We all know we need “better” posture. Here are a few simple tips to help you out!
•Slouching while sitting: Slouching causes the spine to round into flexion, causing posterior tilt of the pelvis, increased thoracic kyphosis, forward head tilt, and forward rounding of the shoulders. How to fix this: Getting up to move frequently, focus on sitting up straight with a small arch in your lower back, and sitting on an exercise ball at work.
•Caring items on one side of your body: Carrying a backpack, purse, briefcase, or groceries on the same side of your body overuses one arm and shoulder. This often causes one shoulder to drop lower and rotate forward. How to fix this: Switching arms frequently, don’t over fill bags making them too heavy. Try to carry one bag of groceries in each arms to even yourself out.
It’s that time of year again, back-to-school! As practical as backpacks are, they can strain muscles and joints and may cause back pain if they’re too heavy or are used incorrectly.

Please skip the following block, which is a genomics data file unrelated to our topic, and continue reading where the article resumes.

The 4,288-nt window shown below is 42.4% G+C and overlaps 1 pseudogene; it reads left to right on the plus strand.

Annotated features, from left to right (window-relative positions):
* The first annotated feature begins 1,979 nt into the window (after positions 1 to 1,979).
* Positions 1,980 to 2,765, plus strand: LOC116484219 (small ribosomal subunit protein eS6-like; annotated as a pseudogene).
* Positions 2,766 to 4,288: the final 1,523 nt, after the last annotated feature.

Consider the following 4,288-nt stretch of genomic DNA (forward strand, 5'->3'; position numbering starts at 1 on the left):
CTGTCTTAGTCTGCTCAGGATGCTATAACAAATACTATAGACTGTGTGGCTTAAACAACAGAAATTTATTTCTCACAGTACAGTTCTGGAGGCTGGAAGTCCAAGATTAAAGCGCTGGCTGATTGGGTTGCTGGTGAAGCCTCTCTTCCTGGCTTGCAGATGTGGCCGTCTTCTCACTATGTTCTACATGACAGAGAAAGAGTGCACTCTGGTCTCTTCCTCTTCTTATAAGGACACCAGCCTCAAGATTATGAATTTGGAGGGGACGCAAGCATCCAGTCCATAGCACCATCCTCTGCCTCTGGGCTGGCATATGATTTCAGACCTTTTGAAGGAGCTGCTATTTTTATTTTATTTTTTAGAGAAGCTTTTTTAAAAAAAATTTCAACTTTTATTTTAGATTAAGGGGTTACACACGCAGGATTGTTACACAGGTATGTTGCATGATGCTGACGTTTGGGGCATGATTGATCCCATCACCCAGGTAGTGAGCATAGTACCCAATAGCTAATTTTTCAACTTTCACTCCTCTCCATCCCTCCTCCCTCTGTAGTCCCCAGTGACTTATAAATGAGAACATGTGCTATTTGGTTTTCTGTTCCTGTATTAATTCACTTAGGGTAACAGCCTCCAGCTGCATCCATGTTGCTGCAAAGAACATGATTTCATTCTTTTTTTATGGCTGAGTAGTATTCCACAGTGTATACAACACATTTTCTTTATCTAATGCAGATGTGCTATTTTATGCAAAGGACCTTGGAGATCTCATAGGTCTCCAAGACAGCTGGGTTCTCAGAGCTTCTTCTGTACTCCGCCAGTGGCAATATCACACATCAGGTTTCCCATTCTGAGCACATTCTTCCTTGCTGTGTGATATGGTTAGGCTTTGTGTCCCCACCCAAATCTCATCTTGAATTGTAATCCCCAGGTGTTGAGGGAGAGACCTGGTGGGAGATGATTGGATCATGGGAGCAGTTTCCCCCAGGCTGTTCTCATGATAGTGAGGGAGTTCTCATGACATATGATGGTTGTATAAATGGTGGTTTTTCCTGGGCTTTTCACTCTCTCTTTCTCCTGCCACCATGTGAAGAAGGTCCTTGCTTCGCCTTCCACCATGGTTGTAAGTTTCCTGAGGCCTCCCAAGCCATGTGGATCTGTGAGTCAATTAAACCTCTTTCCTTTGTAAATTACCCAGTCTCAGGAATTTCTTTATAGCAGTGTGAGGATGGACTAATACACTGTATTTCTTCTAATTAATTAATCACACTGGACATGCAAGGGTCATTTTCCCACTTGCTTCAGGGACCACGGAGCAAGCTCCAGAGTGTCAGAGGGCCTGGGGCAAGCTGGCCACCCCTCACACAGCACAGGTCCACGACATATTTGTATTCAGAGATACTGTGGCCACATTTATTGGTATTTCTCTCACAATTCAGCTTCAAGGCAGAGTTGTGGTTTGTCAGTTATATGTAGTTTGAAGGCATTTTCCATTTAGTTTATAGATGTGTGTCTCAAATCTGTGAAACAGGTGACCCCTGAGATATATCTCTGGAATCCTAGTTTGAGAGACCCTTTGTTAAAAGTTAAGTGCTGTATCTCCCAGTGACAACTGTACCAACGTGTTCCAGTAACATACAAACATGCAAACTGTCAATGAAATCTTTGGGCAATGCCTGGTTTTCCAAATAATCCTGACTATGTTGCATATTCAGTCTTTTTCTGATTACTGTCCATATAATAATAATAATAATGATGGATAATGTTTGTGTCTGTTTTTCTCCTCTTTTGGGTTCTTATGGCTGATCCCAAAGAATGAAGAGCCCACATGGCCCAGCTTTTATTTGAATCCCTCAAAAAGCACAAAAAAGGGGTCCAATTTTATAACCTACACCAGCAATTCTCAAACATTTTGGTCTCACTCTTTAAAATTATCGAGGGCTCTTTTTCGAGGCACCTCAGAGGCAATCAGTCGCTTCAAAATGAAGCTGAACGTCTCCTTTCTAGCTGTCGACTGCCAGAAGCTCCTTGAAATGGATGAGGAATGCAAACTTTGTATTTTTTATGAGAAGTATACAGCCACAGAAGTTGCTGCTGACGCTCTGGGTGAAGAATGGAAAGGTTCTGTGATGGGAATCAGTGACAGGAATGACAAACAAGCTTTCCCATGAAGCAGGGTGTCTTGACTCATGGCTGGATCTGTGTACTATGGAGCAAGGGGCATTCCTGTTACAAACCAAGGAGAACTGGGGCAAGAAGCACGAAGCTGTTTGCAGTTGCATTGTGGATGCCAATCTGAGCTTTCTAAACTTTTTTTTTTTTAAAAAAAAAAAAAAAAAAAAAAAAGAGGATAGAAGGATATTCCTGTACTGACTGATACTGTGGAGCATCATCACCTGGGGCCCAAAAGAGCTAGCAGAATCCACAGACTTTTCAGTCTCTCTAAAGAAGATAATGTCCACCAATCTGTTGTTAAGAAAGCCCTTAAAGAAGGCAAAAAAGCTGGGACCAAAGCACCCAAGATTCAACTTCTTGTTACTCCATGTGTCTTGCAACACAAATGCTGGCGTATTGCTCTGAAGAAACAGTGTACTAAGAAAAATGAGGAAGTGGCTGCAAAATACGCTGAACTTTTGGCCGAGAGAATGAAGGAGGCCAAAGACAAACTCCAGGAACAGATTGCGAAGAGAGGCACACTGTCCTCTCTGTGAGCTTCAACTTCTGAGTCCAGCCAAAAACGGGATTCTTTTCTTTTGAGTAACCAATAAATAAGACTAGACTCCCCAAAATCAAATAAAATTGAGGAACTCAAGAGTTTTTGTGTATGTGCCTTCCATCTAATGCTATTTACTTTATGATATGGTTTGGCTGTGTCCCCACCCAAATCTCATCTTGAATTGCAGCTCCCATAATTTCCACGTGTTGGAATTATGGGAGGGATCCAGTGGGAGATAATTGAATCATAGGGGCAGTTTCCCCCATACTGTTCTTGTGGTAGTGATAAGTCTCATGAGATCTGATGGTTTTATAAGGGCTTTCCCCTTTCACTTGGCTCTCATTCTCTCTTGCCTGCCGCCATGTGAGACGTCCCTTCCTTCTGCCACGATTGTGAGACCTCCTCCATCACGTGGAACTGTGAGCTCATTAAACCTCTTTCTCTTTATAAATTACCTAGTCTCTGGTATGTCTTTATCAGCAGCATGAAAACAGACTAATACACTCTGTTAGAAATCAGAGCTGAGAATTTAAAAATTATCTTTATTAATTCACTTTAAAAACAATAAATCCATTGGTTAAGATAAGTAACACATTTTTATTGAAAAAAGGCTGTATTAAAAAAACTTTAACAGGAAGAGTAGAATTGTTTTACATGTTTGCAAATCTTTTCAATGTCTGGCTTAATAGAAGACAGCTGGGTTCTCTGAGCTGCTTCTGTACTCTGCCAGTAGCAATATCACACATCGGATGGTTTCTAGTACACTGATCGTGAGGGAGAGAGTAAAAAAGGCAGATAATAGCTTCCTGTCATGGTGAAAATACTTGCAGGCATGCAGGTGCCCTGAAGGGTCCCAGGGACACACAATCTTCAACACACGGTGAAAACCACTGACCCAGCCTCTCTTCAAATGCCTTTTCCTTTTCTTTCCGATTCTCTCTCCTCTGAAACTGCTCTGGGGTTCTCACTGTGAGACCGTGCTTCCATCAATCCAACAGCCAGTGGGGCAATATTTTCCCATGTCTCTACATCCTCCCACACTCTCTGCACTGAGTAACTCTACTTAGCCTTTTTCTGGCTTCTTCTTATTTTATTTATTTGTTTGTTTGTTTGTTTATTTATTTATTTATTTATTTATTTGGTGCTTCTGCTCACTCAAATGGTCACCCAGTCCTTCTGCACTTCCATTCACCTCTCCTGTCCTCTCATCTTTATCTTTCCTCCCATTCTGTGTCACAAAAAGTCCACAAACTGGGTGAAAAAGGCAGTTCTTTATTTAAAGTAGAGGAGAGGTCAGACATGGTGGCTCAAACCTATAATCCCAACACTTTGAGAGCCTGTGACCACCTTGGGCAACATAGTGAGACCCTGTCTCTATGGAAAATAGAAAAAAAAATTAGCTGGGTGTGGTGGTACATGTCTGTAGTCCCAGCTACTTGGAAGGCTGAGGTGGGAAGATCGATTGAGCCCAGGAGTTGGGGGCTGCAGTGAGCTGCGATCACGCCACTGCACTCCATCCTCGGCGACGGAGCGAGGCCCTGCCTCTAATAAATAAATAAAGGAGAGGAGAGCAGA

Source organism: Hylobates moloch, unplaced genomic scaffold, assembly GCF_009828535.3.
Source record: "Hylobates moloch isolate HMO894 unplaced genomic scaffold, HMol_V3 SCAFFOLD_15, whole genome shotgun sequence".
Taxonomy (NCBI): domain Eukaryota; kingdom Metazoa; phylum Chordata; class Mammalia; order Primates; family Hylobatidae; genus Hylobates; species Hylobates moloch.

Although many factors can lead to back pain, such as sudden increased participation in sports or exercise, poor posture while sitting, and long periods of inactivity, some kids have backaches because they’re carrying around an entire locker’s worth of books and school supplies all day. The American Chiropractic Association recommends that kids carrying no more than 5-10% of their body weight in their backpacks. Heavy backpacks can pull a child backwards, the child may lean forward, flexing or arching the back which cause the spine to compress unnaturally. How to fix this: make sure backpacks weigh no more than 5-10% than your child’s body weight. The backpack should never hang more than 4 inches below the waistline. Wear the bag on both shoulders. Use a bag with wide padded straps, and adjust the straps to fit your child. If the backpack is still too heavy, talk to your child’s teacher and ask if your child could leave the heaviest books at school and bring home only lighter handout materials or workbooks.